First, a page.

Let's talk about my high school. Let's ask how I got my diploma and tassel and went out into a world where people talk about Jo March or Count Vronsky or Lucy Manette and I have no idea whether these folks are their neighbors or the anchors on the local news or what-all.

(Actually, I know these are characters in books. I just looked them up. But I'm already straining to remember which books, except for the Jo March one.)

So, you probably read Nathaniel Hawthorne's The Scarlet Letter ages ago, but I just got around to it last week. I'll bet I can't tell you anything that you don't already know about it.

But let me just say that, around this house, we have threatened to fine people that use unnecessarily big words to say something so simple as, "That bird scares me." To wit:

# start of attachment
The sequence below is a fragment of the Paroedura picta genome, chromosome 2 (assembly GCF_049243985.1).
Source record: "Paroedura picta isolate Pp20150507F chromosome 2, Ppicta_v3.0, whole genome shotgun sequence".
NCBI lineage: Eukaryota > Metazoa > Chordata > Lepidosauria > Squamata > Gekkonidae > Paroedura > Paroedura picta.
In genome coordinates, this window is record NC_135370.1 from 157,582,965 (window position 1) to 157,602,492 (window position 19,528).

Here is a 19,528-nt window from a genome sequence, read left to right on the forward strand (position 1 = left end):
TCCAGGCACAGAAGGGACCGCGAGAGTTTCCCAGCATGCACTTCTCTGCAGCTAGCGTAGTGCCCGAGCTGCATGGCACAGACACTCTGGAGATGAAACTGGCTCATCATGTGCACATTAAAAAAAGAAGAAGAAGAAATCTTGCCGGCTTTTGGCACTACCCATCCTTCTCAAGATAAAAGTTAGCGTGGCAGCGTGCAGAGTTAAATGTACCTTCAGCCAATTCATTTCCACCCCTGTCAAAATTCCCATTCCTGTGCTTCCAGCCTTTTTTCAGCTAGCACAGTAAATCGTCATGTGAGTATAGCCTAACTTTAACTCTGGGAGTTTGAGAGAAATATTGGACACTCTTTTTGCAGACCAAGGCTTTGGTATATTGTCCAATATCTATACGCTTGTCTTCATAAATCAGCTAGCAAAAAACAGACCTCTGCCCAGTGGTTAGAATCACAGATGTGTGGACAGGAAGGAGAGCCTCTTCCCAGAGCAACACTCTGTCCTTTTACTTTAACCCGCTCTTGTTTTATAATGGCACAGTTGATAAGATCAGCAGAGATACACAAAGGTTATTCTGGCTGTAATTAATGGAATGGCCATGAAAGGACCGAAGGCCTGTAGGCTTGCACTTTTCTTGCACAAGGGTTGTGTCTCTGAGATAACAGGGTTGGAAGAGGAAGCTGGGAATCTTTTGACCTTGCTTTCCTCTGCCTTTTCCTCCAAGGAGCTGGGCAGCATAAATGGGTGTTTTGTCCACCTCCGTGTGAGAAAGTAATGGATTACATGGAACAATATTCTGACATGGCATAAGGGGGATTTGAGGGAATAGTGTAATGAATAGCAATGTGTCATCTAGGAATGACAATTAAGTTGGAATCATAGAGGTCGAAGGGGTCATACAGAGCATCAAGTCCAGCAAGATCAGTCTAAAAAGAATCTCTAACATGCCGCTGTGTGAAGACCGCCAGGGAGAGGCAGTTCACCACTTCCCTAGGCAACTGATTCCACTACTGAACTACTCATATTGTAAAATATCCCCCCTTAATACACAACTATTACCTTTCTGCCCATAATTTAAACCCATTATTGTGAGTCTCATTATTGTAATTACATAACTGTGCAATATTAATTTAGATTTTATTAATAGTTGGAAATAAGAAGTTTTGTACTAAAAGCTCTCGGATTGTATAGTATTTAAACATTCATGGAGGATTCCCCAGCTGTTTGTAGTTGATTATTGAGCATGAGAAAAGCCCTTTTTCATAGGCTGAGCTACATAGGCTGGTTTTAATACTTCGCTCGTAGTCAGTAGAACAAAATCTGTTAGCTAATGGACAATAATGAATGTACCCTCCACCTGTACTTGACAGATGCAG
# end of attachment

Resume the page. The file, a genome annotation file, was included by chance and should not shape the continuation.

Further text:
"With the customary infirmity of temper that characterizes this unhappy fowl, she appears, by the fierceness of her beak and eye and the general truculency of her attitude, to threaten mischief to the inoffensive community . . . "

I would think paper and ink would be hard to come by in Hawthorne's day, but he seems to have used up plenty.

Next, Hester Prynne (who commits adultery, but you knew that), refuses to name her partner in crime. And I don't get why. I should think she would want him to share in the infamy. But a good author, as we know, holds back the best stuff just to keep us reading. Except that he drops so very many hints that we know who it is quite before the child he has fathered --